Home>adblock>Dems say Ciattarelli started raising money too early, but Ciattarelli thinks it’s a BS claim

Gov. Phil Murphy. (Photo: Kevin Sanders for the New Jersey Globe)

Dems say Ciattarelli started raising money too early, but Ciattarelli thinks it’s a BS claim

New Jersey’s public financing law bars general election fundraising before the primary

By David Wildstein, June 17 2021 5:11 pm

New Jersey Democrats have filed a complaint alleging that Republican gubernatorial candidate Jack Ciattarelli prematurely jump-started his general election fundraising before he’s won the primary, but Ciattarelli’s campaign says that it’s a bunkum claim.

Democrats say that Ciattarelli advertised a general election fundraiser three weeks ago, even though gubernatorial candidates seeking matching funds under the state’s public financing law – Ciattarelli and Murphy both are – are not permitted to solicit contributions until after the primary.

Bergen County Republicans posted the fundraiser, scheduled for June 23, on their Facebook page on May 27.

Saily Avelenda, the Democratic State Committee executive director, filed the complaint with the Election Law Enforcement Commission on Thursday.

“It cannot be disputed that the invitation and the link to the fundraising website are ‘solicitations’ for funds under New Jersey law,” she said, calling the effort an “impermissible” campaign activity.

“Each time that a donor contributed for this event on the WinRed (Republican fundraising) platform, the Ciattarelli for Governor campaign was charged a fee,” Avelenda claimed.  “These fees are ‘expenditures’ as a matter of law.”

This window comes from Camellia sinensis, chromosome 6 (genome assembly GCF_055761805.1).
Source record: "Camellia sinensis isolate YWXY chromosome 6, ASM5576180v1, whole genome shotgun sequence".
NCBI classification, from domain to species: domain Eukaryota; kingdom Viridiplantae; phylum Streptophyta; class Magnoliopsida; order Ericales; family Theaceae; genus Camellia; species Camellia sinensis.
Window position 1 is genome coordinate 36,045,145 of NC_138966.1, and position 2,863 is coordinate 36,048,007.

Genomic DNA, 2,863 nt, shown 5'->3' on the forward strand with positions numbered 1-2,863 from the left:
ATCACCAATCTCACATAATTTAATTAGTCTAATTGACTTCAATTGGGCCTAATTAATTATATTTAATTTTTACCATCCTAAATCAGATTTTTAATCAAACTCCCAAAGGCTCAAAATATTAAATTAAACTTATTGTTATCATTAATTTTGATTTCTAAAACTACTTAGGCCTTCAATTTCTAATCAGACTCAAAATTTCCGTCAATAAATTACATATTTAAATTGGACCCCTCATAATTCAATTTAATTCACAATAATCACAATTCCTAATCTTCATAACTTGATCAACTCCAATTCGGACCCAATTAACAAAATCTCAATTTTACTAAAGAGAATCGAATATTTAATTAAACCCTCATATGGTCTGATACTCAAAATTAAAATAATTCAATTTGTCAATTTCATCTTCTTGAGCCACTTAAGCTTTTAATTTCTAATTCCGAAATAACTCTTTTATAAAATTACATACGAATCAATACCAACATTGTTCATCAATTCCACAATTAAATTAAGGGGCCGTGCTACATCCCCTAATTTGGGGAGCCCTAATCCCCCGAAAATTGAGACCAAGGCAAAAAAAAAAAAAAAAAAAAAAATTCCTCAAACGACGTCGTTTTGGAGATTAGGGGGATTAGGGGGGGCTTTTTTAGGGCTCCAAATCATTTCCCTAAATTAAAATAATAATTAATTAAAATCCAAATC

Democrats want ELEC to stall approvals for matching funds to the Republican candidate, saying it would “disadvantage other candidates who complied with the law.”

“Jack Ciattarelli has been caught red-handed improperly trying to raise money for his campaign in violation of laws that protect the taxpayer-funded gubernatorial matching funds program,” Avelenda said.

But the Ciattarelli campaign denied the contention.

“Ciattarelli for Governor received its first contributions for this event on June 16, well after the primary and thus incurred no costs pre-primary,” said Stami Williams, a spokesperson for Ciattarelli.

The Republican response is that the Murphy campaign is trying to create a false premise by filing the complaint.

“Phil Murphy and his team are terrified and will say anything to avoid talking about the thousands of seniors he sentenced to death in New Jersey nursing homes and his failed tax-and-spend policies,” Williams said.  “And by the way, at least Ciattarelli for Governor uses a bank in New Jersey and a not a New York bank.”

Ciattarelli announced this week that he had already raised enough to qualify for matching funds.

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